New Research: U.S. News Media Coverage of Opioid Crisis Features More Public Health Solutions
A study led by researchers at Johns Hopkins Bloomberg School of Public Health examined news coverage of the opioid crisis from 2013 through 2017 and found that treatment and harm reduction were the most frequently mentioned solutions. At the same time, the study found that several evidence-based public health approaches received scant coverage over the five-year period.
The paper was published online July 22, 2019 in the journal Preventive Medicine.
For their study, the researchers analyzed a random sample of 600 U.S. news stories published/aired by high circulation/viewership national and local print and television news outlets from 2013 to 2017.
The researchers found that 33 percent of the news stories mentioned treatment, 30 percent mentioned harm reduction and 24 percent mentioned prevention. However, several specific types of evidence-based public health solutions received little news coverage: 9 percent of news stories mentioned medication treatment for opioid use disorder. Five percent mentioned harm reduction solutions syringe services programs and two percent mentioned safe consumption sites.
“This is good progress,” says Dr. Beth McGinty, associate professor in the Bloomberg School’s Department of Health Policy Management and the paper’s lead author. “More coverage of key evidence-based solutions, like medication treatment for opioid use disorder, syringe services programs and safe consumption sites, would help educate the public and policymakers.”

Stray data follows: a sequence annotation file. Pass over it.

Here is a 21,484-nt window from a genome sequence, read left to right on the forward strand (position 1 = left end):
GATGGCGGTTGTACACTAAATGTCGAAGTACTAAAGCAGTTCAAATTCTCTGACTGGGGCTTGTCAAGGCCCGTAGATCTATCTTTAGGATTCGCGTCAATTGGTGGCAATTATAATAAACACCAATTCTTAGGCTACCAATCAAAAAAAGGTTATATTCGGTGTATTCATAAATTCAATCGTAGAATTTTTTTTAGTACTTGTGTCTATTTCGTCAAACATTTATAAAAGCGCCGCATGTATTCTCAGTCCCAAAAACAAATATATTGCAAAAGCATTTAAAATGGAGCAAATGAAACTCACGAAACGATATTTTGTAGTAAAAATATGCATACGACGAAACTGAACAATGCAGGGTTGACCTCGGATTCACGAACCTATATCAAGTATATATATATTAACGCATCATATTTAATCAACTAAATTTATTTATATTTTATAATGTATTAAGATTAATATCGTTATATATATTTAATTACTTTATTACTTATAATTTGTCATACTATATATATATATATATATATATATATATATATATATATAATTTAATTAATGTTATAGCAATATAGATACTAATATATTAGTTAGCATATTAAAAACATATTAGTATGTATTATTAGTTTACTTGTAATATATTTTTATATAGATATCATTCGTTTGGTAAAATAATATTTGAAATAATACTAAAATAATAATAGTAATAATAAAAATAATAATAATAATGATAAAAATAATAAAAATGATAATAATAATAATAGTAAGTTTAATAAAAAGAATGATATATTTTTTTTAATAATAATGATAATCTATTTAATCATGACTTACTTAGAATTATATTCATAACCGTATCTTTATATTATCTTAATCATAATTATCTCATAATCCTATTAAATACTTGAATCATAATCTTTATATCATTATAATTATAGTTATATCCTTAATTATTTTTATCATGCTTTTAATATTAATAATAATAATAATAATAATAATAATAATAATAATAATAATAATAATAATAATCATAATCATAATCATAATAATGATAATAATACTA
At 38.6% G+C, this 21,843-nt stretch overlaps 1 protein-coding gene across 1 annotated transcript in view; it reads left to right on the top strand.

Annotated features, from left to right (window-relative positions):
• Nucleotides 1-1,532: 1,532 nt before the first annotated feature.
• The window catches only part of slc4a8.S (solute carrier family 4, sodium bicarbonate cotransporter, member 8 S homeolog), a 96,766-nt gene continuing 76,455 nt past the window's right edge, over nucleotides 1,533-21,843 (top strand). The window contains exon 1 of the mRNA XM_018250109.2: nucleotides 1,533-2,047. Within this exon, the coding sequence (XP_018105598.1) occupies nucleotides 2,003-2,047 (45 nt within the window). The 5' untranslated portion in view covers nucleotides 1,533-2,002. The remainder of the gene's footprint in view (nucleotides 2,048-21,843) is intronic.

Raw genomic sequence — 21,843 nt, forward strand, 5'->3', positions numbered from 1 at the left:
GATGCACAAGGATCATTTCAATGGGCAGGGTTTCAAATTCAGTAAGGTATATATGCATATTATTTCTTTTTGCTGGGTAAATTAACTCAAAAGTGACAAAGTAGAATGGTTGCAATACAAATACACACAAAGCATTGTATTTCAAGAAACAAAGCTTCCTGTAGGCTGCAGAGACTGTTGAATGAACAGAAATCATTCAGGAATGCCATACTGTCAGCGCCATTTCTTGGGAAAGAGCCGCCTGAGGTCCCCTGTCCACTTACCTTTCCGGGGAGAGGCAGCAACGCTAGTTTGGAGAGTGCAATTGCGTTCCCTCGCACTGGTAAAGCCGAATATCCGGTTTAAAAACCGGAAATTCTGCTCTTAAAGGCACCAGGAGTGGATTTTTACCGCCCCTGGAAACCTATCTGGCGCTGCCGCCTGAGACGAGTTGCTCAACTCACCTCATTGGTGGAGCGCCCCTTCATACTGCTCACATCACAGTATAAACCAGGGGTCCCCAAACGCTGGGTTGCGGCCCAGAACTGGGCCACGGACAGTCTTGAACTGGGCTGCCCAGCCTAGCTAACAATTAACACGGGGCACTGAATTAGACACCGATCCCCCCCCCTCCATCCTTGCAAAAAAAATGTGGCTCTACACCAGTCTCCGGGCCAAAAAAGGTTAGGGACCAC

Earlier research found that from 1998 to 2012, news media coverage of the opioid epidemic focused on criminal justice-oriented solutions.
New ALACRITY Center at Hopkins Focusing on the Health and Longevity of Youth and Adults with Mental Illness
Several faculty from our Center for Mental Health and Addiction Policy Research leadership team recently obtained NIMH funding to launch the ALACRITY Center for Health and Longevity in Mental Illness. This new Center is funded by the NIMH Advanced Laboratories for Accelerating the Reach and Impact of Treatments for Youth and Adults with Mental Illness (ALACRITY) program. The Center focuses on improving physical health and reducing premature mortality among people with serious mental illness. Its primary research initiatives aim to improve implementation of evidence-based weight loss, tobacco smoking cessation, and cardiovascular care interventions in community mental health settings. The Center’s Methods Core is engaged in developing practical and scientific products to support scale-up of physical health interventions in community mental health settings. The new Center is led by CMHAPR faculty Gail Daumit (Director) and Beth McGinty (Associate Director), along with Liz Stuart (Co-Director of the ALACRITY Methods Core) and Colleen Barry (Investigator). Multiple faculty from across Johns Hopkins are also involved.
We look forward to seeing all the great work this Center will be doing over the coming years!